Building Philadelphia’s start-up generation

     Ron Rock (Emma Lee/WHYY)

    Ron Rock (Emma Lee/WHYY)

    Ron Rock’s mission is to reverse what’s become known as Philly’s “brain drain.” He is, above all else, a Philly booster. You think Ben Franklin or The Roots put us on the map? You should meet this guy. (And yes, that’s his real name.)

    “I’m a Pat’s guy,” he recently told 150 entrepreneurs and corporate honchos attending RAIN 2015, the Regional Affinity Incubation Network conference, at University City Science Center.

    Cheese Whiz, thank you very much, not Provolone

    “I am passionate about this city. I can’t imagine being anywhere else,” says Rock, a LaSalle graduate and Chestnut Hill resident.

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    “I hire the smartest, the best, the brightest,” he says of the tech-savvy twenty-somethings who staff his company, “Five years ago we stood a zero chance of these kids staying here. They would’ve left town as soon as they got their degree, because the jobs simply were not here.”

    Rock calls his employees, 40 percent of whom are women, “a mini United Nations.” They come from around the world to study at Drexel, Penn and Temple, and Rock’s challenge is to give them a reason to stay. He achieves this by working closely with Drexel on directing their curriculum and maintaining relationships with other incubators in the city, including University City Sciences Center and Comcast.

    “Drexel has been a great partner,” says Rock. “They introduce us to alumni who are potential clients, as well as giving us early access to student talent through co-op programs and internships. Additionally, many regional companies ask Drexel for assistance in embracing innovation and new technology, and Drexel includes us in those meetings. The core value is the ‘connector’ role that higher education can play in bridging for profit enterprise and innovative startups.”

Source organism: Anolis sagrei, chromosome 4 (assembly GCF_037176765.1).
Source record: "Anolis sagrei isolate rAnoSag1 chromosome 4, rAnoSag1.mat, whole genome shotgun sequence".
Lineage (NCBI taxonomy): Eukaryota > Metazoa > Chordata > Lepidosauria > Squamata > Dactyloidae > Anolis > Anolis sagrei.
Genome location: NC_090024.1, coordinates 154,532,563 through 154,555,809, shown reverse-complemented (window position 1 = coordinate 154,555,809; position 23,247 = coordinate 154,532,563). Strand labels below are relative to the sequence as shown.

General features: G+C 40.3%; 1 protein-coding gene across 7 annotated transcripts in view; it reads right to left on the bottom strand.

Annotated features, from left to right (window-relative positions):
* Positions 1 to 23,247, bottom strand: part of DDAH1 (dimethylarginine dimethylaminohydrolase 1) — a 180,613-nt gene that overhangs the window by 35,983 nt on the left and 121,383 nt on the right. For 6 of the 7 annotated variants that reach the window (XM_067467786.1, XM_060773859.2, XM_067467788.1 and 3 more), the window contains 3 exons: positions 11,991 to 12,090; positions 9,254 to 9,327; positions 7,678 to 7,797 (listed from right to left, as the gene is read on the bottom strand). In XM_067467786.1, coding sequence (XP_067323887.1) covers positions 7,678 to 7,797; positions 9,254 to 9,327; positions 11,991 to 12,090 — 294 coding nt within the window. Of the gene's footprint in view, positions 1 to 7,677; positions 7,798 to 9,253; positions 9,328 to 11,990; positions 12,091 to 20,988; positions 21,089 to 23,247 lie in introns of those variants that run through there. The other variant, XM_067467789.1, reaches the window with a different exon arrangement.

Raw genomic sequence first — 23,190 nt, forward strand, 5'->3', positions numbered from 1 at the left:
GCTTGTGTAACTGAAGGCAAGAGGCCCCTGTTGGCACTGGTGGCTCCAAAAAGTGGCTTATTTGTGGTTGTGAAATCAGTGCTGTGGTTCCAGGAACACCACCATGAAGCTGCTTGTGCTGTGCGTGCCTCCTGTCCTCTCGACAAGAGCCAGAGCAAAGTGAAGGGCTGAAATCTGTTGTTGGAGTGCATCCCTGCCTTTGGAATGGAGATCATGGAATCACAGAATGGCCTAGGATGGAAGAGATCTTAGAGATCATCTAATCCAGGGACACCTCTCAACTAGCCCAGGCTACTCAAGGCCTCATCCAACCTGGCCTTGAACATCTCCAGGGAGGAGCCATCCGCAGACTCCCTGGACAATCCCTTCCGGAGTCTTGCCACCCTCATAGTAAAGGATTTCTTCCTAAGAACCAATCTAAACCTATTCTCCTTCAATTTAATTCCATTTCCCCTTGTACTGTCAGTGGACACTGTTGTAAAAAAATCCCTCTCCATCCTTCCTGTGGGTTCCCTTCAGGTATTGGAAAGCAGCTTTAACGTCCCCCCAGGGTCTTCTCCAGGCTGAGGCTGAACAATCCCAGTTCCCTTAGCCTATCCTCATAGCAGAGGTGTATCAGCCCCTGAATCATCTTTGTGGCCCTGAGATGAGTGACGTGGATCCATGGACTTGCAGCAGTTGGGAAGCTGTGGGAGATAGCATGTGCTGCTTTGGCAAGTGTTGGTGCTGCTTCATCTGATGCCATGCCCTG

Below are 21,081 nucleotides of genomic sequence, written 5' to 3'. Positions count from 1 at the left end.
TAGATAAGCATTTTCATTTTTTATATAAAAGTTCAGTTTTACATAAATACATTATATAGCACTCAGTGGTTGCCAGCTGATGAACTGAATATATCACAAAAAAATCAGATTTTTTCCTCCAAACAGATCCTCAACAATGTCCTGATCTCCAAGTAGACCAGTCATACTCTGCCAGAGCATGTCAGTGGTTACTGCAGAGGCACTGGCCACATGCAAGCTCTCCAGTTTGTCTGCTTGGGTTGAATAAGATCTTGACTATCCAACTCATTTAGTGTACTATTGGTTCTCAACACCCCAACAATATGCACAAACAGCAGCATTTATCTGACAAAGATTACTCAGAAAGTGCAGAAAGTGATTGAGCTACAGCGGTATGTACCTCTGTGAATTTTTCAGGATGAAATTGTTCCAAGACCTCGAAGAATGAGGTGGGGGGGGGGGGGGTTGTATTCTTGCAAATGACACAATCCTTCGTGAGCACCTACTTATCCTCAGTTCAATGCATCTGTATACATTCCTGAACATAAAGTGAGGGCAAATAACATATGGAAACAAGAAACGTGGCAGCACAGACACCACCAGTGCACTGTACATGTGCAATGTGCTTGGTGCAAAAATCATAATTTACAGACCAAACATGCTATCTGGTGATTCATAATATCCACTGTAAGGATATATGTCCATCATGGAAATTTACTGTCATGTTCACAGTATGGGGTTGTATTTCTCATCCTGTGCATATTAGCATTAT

Surprisingly, the diversity of Rock’s company applies not just to gender and ethnicity, but also to age. Rock, a deceptively youthful 55, has employees who range in age from 20 to 60. “The kids build the products,” he explains, “but no one under 35 knows how to talk to a Fortune 2000 CEO or CFO.” helps corporations take their traditional software systems mobile, allowing an on-the-go workforce access to secure documents from home, the field, anywhere.

    “ creates apps that turn your cell phone into your anywhere office,” Rock summarizes. “Geography means nothing. I call it ‘appifying real work.'”

    Is there competition? Plenty. But Rock is confident. “We’re only two and a half years old, but we’re going to lead the pack,” he says. is now negotiating with the one of Philly’s most robust media companies.

    A self-styled “serial entrepreneur,” Rock took a two-year hiatus in 2009 to travel the world with his family. He also joined the board of directors of the Wilma Theater. “I had spent my life thinking that success means you can stop working. But I don’t ever want to take time off again,” he says. “This is where I want to be. Mentoring young people. I like solving really hard problems.”

    Rock still has his father’s ’65 black Lincoln convertible. “I’ve rebuilt the engine three times since 1976,” he says. It’s an apt metaphor for his ability to inject new life into Philly’s economic engine.

    Looking out the window of 3401 Market, Drexel’s high-tech incubator, where is a tenant, Rock says he’s excited about the future of Philadelphia. “Just look at the number of cranes on Market Street,” he says. “University City Science Center is expanding on one side. Drexel’s Innovation Neighborhood on the other. If we can keep the kids here, the economic impact of what we’re doing will be unbelievable.”

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